Mr. Patrick McLoughlin (West Derbyshire) (Con): Will the Minister ensure that when GPs in rural practices support community hospitals, no restrictions will be put on their rights to refer patients to those community hospitals?
Mr. O'Brien: GPs will need to work with their primary care trusts to ensure that hospitals referrals are made appropriately. GPs have a broad range of clinical freedoms in order to decide where they want to refer their patients.
Fiona Mactaggart (Slough) (Lab): A number of consultants at Wexham Park hospital have sent me a letter, which I have forwarded to the Secretary of State, expressing their belief and concern that the hospital's accounts were rearranged to ensure that it achieved foundation trust status. Will the Secretary of State look into that question and ensure that the consultants' concerns are responded to as quickly as possible?
T10.  Mr. Henry Bellingham (North-West Norfolk) (Con):
Further to the question that my hon. Friend the Member for North Wiltshire (Mr. Gray) asked, is the Secretary of State aware of the great controversy about car parking at the Queen Elizabeth hospital in King's Lynn, involving the displacement of cars on to quiet residential roads in neighbouring communities? Surely one way forward is for hospitals to charge on exit,
rather than on a pay and display basis, so that people pay for the car parking that they use.
Andy Burnham: I know that this issue raises strong feelings throughout the NHS. Indeed, at many of our surgeries it is one of the issues on which we receive most representations. The NHS needs to pay a little more attention to the price and availability of car parking, and that is what I am encouraging it to do.
Martin Linton (Battersea) (Lab): Given the success of the Government's breast cancer screening programme in reducing mortality in London by some 30 per cent. in the past 10 years, and given that breast cancer remains the UK's most common cancer, affecting one woman in nine, will the Minister ensure that there is a continued high rate of research in order to improve the survival rates and quality of life for cancer sufferers?
Mr. David Evennett (Bexleyheath and Crayford) (Con): Why are the Government pressing ahead with the closure of small maternity facilities and increasing the size of those that are left when the evidence suggests that smaller units offer better services to expectant mothers?
Ann Keen: At all times the safety of the mother and baby is taken into account. Any discussion in relation to closures or openings is always undertaken with the safety of the mother in mind, and that is done by clinicians.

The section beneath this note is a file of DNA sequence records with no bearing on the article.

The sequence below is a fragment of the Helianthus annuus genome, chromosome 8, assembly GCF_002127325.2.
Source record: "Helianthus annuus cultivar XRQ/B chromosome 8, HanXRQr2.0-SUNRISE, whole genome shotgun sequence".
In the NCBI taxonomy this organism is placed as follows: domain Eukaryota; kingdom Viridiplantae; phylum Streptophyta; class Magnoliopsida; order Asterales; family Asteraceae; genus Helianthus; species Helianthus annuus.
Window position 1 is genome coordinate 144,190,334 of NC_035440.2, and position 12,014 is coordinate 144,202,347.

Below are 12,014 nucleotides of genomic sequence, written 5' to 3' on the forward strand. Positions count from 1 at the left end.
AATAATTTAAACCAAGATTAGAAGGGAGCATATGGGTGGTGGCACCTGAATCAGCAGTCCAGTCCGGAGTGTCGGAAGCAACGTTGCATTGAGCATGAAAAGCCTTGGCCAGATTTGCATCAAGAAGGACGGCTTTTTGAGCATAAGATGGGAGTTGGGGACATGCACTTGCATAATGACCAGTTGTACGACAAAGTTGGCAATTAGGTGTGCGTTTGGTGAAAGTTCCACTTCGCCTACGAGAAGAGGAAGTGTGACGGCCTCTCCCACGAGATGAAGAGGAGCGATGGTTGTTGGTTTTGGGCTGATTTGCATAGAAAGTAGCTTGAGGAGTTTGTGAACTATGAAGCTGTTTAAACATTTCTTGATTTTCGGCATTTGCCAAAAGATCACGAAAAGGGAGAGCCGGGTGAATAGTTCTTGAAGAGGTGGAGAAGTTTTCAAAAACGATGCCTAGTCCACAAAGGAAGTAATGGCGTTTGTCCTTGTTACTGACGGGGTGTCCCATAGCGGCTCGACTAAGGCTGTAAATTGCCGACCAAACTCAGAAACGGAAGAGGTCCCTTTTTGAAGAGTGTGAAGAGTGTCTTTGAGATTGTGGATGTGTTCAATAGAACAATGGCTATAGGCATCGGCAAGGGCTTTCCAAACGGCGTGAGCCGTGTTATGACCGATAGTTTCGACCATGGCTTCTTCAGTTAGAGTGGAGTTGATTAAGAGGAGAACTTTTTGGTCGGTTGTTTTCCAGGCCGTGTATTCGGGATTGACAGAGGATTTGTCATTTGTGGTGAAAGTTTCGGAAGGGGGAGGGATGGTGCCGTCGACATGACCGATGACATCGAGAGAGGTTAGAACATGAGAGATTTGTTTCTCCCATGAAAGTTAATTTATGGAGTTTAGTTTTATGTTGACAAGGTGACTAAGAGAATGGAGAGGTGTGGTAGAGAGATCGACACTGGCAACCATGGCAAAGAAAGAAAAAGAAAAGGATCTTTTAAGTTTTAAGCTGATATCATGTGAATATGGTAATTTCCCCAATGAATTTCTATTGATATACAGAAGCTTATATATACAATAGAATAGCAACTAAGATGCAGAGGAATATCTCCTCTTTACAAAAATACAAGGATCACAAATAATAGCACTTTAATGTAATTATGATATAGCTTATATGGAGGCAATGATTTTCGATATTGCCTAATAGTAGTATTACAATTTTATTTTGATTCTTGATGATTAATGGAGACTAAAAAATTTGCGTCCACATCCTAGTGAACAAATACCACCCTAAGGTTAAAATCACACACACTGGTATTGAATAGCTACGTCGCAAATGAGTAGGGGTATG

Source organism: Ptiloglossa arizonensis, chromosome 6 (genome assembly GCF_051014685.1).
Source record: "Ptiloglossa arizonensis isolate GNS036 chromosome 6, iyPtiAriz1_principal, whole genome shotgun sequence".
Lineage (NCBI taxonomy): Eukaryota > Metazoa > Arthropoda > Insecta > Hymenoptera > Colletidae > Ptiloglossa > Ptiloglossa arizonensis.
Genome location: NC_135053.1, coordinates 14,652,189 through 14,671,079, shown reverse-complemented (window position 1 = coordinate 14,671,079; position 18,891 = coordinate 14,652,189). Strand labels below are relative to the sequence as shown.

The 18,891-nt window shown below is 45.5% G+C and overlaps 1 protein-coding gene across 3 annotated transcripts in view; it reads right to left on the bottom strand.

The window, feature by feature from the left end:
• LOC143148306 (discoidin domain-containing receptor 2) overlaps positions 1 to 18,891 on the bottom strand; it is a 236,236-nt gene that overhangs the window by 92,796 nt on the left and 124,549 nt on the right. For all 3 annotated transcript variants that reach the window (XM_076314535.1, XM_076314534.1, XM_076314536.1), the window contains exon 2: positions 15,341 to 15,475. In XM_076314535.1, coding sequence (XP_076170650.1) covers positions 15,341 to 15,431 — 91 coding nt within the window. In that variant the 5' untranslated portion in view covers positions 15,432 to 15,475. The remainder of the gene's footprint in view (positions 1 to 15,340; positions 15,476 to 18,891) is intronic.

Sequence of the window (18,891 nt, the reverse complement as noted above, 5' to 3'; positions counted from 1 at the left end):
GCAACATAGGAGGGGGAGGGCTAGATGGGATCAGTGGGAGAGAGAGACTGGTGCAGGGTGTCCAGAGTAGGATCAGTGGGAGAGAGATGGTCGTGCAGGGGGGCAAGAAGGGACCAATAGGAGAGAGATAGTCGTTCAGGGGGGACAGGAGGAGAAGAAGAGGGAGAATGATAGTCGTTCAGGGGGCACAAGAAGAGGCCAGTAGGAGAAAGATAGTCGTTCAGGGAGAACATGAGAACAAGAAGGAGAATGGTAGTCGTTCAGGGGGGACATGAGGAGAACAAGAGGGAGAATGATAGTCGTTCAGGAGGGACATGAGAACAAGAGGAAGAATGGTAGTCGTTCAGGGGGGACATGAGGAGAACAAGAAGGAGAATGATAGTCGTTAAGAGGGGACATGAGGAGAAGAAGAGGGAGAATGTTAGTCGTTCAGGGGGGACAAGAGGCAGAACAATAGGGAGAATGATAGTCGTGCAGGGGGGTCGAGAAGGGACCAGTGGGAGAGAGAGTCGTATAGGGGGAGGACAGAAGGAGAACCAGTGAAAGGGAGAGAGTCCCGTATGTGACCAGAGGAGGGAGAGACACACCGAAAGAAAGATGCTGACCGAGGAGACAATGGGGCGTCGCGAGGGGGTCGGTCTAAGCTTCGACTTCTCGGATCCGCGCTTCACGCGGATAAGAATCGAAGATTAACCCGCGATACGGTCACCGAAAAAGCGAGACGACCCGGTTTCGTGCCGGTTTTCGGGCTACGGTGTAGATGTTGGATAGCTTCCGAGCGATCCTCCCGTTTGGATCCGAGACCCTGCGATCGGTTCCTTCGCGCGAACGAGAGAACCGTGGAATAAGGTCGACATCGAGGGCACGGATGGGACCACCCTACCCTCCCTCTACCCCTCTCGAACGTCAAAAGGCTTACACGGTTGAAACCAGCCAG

Mr. Speaker: Following the decision of the House last night on motion 16, relating to the presentation of public petitions, I am announcing today the new arrangements that will come into operation for petitions presented on Monday 1 March.
The names of Members wishing to present public petitions formally before the daily Adjournment debate at the end of the sitting will now appear on the Order Paper. Accordingly, Members will now need to give notice in person in the Journal Office on the third floor above the Chamber. The deadline for giving notice will be the rise of the House on the previous sitting day. When giving notice, Members will need to have with them the front page of the petition, certified by the Clerk of Public Petitions in the Journal Office.
Just before we come to the daily Adjournment debate at the end of the sitting, I shall call in turn the Members whose names are listed on the Order Paper to present their constituents' petitions. The Member will make a brief statement limited, as at present, to describing who the petition is from and what it is about, and, finally, reading out the prayer that sets out what the House is being asked to do. The Member will then bring the top page of the petition straight from the Member's place to the Clerk at the Table, who will read out the title and hand the top page back to the Member, who will then put the whole petition, with its supporting signatures, into the bag at the back of the Chair.
Members may continue to place valid petitions in the bag behind the Chair in the usual way informally at any time during a sitting of the House. All petitions, whether presented formally or not, are printed in Hansard, forwarded to the relevant Select Committees, and sent to the Government Department most closely concerned. Observations received from the Government are also printed in Hansard.
Mr. Mark Harper (Forest of Dean) (Con): On a point of order, Mr. Speaker. You will remember that on 9 February, at column 771, we had an exchange about the inadequate answering of parliamentary questions by the Department for Work and Pensions, and you gave me what I thought was very sound advice suggesting that tabling a further question on the Order Paper or raising a point of order on the Floor of the House would concentrate the minds of Ministers. I did indeed do that. Before the recess, I tabled a lengthy question asking when a range of questions-up to 30-would be answered. You can imagine that yesterday, when that question was due for answer, I was not very impressed to receive a further holding answer from the Minister of State. It seems to me, Mr. Speaker, in the light of our exchange and the significant number of unanswered questions, two of which date back to last year, that this is a case of Ministers treating the House with contempt. What may I do to get answers from Ministers given what I have already done?